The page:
Dhaka (AsiaNews) - Hindu Temples have been desecrated. Hindu offerings and sacred objects have been stolen. Dozens of statues dedicated to gods like Kali, Laxmi and Ganesh have been destroyed, defaced or taken away. Shops and homes have been attacked. Anti-Hindu violence has intensified in Bangladesh since the 5 January elections, becoming a regular feature in the local press.
Yesterday, teachers and students from a number of the country's universities formed a human chain in front of the Jatiya Press Club in Dhaka, to protest against "post-election atrocities". They also called on the government to pass special legislation to stop the perpetrators of these crimes, because it is wrong that "Hindus are forced to live as aliens in their own homeland."
"Violent attacks are recurrent as the perpetrators continue to enjoy impunity," said Chandan Sarkar, professor at the International University of Business Agriculture and Technology, who was present at the demonstration.
For Subhash Kumar Sengupta, chairman of the Sudhir Kanti-Anima Sengupta Foundation (SKASF), which is among the groups promoting the human chain, "since the country's independence, no government has been able to ensure the security of the Hindus."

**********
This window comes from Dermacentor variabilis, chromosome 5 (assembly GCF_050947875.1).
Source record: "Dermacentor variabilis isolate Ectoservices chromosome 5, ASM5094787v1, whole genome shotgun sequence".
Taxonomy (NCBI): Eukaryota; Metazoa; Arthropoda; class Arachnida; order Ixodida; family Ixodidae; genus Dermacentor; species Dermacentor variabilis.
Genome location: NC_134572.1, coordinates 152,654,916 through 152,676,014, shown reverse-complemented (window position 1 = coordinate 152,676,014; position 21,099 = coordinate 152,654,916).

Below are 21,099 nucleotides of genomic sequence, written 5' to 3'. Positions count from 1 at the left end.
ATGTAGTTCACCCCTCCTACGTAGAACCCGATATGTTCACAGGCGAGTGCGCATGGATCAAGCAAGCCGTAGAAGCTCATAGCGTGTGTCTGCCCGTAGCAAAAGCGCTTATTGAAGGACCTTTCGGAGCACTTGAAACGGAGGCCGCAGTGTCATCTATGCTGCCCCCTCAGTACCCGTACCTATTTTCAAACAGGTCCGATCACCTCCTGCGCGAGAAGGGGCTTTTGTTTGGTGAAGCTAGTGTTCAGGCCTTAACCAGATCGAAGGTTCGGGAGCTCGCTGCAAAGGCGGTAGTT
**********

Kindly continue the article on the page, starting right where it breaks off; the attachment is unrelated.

In fact, this burst of violence should be seen against a specific backdrop, namely that of a minority that has never managed to find room in Bangladeshi society.
It all began in 1947, when India became independent from Great Britain through the creation of two states based on religion: India for Hindus, and (West and East) Pakistan for Muslims.
In the following years, Hindus were slaughtered in Pakistan and Muslims went through the same in India. In 1971, when war led to Bangladesh independence from Pakistan, Hindus were the first victims of the Pakistani army, allegedly for collaborating with India and supporting separatism.
Today, history is repeating itself at a time of extreme political and social tensions, considered by many as "much worse" than in 1971.
For over a year, the number of strikes (hartals) launched by the main opposition party, the Bangladesh Nationalist Party (BNP), have come with anti-Hindu acts of violence, such as assaults, looting and abuses, perpetrated by Muslim fundamentalists who support the Islamist Jamaat-e-Islami party.
As the country's largest minority, Hindus have been singled out. Like in the past, those who can, flee, mostly to India, whilst those left behind try to survive as best they can. However, the cycle of violence and exodus has become well established and could lead to the eventual "end" of the Hindu community in Bangladesh.
Since the end of the War of Independence in 1971, the proportion of Hindus in the population has in fact gone from 25 per cent to 9.6 per cent.